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Boutique PAF Clones
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Mole Man
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Joined: 16 Nov 2007
Posts: 268
Location: London, UK

PostPosted: Mon Aug 17, 2009 9:25 am    Post subject: Boutique PAF Clones Reply with quote

Hi Folks,

Just picked up a set of reliced Lollar Imperial low wind PAF clones from e-bay. Haven't installed them in a guitar yet (and probably won't for some time if the truth be told). However they have been very positively reviewed in various UK & US guitar mags and with heavily aged covers they do look fantastic! Other boutique pickups I have crossed paths with are:

Lindy Fralin covered humbucker set (9k & 8k set)

Manlius Fat Diane covered humbucker set (thanks JohnA)!

On the non-boutique side, I have used both Seymour Duncan?s (?59 covered humbuckers) and DiMarzio PAF?s (old ones from the late 1970?s).

So far I would say that my all round favourites are the Lindy Fralins.

Has anyone got any mileage to share on this subject?

Best regards,
Darren
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JohnA
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Joined: 02 Mar 2007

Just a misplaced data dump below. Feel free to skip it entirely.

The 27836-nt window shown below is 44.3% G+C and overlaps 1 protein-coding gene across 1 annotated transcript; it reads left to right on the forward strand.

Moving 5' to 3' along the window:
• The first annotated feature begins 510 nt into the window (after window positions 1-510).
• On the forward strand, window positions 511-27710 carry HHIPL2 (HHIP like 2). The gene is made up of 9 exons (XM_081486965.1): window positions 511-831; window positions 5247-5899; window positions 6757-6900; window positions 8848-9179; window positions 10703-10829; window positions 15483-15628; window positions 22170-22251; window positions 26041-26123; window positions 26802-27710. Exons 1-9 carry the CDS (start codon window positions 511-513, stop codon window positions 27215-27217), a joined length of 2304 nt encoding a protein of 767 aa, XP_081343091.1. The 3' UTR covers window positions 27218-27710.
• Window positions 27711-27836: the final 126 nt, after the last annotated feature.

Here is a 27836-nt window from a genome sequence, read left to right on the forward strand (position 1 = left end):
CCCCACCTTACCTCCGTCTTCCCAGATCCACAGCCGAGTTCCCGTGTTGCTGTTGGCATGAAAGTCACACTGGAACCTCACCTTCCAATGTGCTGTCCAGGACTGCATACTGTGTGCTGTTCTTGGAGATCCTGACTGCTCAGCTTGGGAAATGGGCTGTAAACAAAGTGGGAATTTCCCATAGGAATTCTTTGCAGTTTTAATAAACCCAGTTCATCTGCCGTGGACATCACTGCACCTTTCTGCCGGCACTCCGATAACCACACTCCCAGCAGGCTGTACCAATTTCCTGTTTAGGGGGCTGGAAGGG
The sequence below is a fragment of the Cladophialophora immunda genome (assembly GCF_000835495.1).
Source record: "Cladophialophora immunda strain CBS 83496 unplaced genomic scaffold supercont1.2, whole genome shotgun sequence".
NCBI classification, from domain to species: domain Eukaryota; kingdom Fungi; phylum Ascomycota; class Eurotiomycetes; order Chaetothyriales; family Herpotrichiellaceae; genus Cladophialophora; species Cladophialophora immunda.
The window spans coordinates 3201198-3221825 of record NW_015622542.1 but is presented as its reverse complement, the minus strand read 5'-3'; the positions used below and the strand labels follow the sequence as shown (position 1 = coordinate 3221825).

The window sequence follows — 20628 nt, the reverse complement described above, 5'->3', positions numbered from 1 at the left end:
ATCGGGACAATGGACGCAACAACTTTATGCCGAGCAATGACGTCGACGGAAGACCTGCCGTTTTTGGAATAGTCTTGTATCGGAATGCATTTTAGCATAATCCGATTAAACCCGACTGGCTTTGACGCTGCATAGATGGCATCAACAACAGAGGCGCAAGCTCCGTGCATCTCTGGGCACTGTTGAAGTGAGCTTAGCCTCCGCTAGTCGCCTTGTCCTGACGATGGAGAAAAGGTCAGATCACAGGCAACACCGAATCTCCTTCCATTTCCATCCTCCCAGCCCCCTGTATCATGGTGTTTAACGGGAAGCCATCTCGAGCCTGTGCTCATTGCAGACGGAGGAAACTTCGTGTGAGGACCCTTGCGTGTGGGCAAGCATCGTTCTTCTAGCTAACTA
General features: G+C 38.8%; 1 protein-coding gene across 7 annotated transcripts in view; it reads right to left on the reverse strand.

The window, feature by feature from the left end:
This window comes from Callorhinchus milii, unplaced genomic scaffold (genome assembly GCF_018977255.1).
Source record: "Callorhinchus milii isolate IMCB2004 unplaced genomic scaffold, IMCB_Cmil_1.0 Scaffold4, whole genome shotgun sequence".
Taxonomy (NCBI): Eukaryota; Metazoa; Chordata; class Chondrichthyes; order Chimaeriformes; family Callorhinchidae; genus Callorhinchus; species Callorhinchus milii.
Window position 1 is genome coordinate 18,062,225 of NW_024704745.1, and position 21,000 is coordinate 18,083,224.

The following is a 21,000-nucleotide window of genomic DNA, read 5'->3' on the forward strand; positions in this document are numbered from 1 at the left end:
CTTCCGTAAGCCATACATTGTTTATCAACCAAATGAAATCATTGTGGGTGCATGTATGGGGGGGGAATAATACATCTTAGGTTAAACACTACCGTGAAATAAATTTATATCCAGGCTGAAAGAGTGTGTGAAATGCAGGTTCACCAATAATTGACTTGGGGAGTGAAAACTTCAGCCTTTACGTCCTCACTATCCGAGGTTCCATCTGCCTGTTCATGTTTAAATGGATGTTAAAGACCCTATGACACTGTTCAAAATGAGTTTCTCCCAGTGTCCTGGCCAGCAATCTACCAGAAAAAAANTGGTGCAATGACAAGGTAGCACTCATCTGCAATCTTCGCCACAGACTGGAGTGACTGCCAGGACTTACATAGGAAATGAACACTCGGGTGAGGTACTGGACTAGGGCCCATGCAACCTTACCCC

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Location: Leicester UK

PostPosted: Mon Aug 17, 2009 10:04 am    Post subject: Reply with quote

My personal favourites have always been Peter Florence Voodoo '59's, the ones I had in my Goldtop, I'm now having a re-think on the whole issue after hearing just how good DaveWW's Navigator sounded with some Tokai MK II's.

Tried some in my Bacchus (Thanks Darren ) and it sounded good, but not the same as Daves, there was that, air around the sound that I associate with my Voodoos, but I'm starting to think a lot of it is in the wood too, it's rare to find a 'boutique' pickup set in a cheap guitar, so we normall only hear them in hight quiality guitars, so think that the pickups are great, when in fact the guitar is a bigger part of the tone than I had previously thought. More to the point is that you will only get the best out of a set of GREAT pickups if they are in a GREAT guitar.
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Mole Man